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  • Recently, the oil prices of West Texas Intermediate (WTI) fell to minus $40.32 a barrel in interlay trade in New York (the USA). It has the best quality of crude oil in the world.
  • It is the lowest crude oil price ever recorded below the zero mark while the previous lowest was recorded immediately after World War II (WWII).

Oil Pricing Around the World:

  • The Organization of the Petroleum Exporting Countries (OPEC) used to work as a cartel and fix prices in a favourable band. It is led by Saudi Arabia, which is the largest exporter of crude oil in the world (single-handedly exporting 10% of the global demand).
  • It could bring down prices by increasing oil production and raise prices by cutting production.The global oil pricing mainly depends upon the partnership between the global oil exporters instead of well-functioning competition.
  • Cutting oil production is a difficult decision, because restarting it is immensely costly and complicated. If a country cuts production, it risks losing market share if other countries do not follow the suit.

Causes for the Oil Price Fall:

  • The Crude oil prices were already falling before the global lockdown due to the higher supply and lower demand.
  • The price was close to $60 a barrel at the start of 2020 and, by March-end, they were closer to $20 a barrel. The Problems arose when Saudi Arabia and Russia disagreed over the production cuts, required to keep prices stable.
  • Likewise, Saudi Arabia led oil-exporting countries started undercutting each other on price while producing the same quantities of oil.
  • The global spread of Covid-19 made it even worse as it sharply reduced the economic activity and the oil-demand, which made the Oil-exporting countries to cut production by 10 million barrels a day (the highest production cuts) and yet the demand for oil was reducing even further.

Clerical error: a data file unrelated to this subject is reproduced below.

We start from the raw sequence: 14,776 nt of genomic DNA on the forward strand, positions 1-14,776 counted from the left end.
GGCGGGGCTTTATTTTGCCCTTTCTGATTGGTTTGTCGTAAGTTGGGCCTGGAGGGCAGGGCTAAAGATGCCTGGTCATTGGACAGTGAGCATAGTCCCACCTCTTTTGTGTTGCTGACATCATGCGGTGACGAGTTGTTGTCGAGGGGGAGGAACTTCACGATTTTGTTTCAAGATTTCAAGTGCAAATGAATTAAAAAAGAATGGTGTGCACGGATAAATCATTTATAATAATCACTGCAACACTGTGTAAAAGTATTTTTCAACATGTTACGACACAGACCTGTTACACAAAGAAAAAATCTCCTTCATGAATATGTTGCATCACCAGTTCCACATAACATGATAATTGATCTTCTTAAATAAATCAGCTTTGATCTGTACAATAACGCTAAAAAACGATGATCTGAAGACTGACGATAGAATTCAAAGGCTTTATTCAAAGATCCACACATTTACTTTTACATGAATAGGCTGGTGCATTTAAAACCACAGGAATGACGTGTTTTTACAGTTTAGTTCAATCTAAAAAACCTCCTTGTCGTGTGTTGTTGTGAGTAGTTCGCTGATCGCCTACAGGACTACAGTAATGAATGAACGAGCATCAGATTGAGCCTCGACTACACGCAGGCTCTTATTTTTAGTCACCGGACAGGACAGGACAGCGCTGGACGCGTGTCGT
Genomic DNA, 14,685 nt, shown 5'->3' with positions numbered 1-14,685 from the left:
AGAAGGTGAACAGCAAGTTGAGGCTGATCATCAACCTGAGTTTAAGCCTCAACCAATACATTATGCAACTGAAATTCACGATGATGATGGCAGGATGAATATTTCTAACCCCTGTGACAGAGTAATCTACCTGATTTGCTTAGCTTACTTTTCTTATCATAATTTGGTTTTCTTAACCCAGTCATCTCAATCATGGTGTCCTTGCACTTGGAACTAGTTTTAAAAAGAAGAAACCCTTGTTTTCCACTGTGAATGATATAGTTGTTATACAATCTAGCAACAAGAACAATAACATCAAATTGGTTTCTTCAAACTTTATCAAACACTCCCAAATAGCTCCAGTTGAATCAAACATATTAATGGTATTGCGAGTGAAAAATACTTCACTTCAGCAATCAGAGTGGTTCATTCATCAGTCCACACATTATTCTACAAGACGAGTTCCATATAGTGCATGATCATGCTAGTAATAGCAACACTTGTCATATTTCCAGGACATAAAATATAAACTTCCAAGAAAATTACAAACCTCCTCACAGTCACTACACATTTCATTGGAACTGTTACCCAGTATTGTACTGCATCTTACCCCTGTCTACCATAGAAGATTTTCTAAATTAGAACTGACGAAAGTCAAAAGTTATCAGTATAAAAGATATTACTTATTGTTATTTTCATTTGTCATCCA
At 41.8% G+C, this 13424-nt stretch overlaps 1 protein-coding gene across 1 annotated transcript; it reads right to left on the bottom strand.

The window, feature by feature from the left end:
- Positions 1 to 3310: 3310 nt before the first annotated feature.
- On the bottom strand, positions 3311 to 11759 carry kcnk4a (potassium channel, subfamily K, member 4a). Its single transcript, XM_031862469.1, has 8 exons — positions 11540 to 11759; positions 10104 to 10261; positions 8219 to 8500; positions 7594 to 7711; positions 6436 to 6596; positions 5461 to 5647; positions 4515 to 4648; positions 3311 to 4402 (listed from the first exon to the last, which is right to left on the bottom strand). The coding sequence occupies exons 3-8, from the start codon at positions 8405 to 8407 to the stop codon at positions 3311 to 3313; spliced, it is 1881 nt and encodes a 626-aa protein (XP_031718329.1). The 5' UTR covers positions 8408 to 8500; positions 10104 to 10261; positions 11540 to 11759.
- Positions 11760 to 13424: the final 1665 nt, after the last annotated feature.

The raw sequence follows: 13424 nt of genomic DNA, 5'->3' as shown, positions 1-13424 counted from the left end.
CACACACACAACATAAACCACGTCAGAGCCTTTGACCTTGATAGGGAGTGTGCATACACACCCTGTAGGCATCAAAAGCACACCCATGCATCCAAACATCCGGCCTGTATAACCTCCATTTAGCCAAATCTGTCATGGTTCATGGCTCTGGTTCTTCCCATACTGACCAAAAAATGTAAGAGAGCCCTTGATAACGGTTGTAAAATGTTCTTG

• The supply demand mismatch resulted in exhausted storage capacities. The oil prices started falling steeply because the May contracts for WTI were due to expire on 21st April, 2020 which posed huge challenges for both the oil producers and the consumers (contractors/buyers).
  • The Producers started selling the oil at unbelievably low prices because shutting production would have been costlier to restart when compared to the marginal loss on May sales.The Consumers were facing the problem of storage. There is no space to store the oil even if they decided to buy and take the delivery.
  • Accepting the oil delivery, paying for the transportation and storage would have been costlier than the hit on contract price.
  • For both the holders of the delivery contract and the oil producers, it was less costly to pay $40 a barrel and get rid of the oil instead of storing it (consumers/buyers) or stopping production (producers). So this led to the negative WTI oil contract prices.

Impact of Oil pricing in India:

  • It does not have any direct impact on India because Indian crude oil basket does not comprise WTI and it only has Brent and oil from some of the Gulf countries.
  • But, the weakness in WTI reflects on the falling prices of Indian basket as well because oil is traded globally and has indirect impacts.
  • The fall of oil pricing will benefit India in two ways:
  1. 1.If the government passes on the lower prices to consumers, then individual consumption will be boosted whenever the economic recovery starts in India.
  2. 2.If both, central and the state, governments decide to levy higher taxes on oil, it can boost Government Revenues.

Way Ahead:

  • It was the WTI price for May in the US markets that went so low. Crude oil prices at other places fell but not too much. The prices for June and the coming months are pegged between $20 and $35 a barrel.The Investment budgets of exploration and production companies are expected to drop because of the low shale oil prices.
  • Normally, this should force oil exporting countries to cut back production and negate the excess supply, restoring balance in the oil markets but the possibility of recent events from happening again cannot be ruled out.Eventually, it would be the demand-supply mismatch (adjusted for how much can be stored away) that will decide the fate of oil prices.
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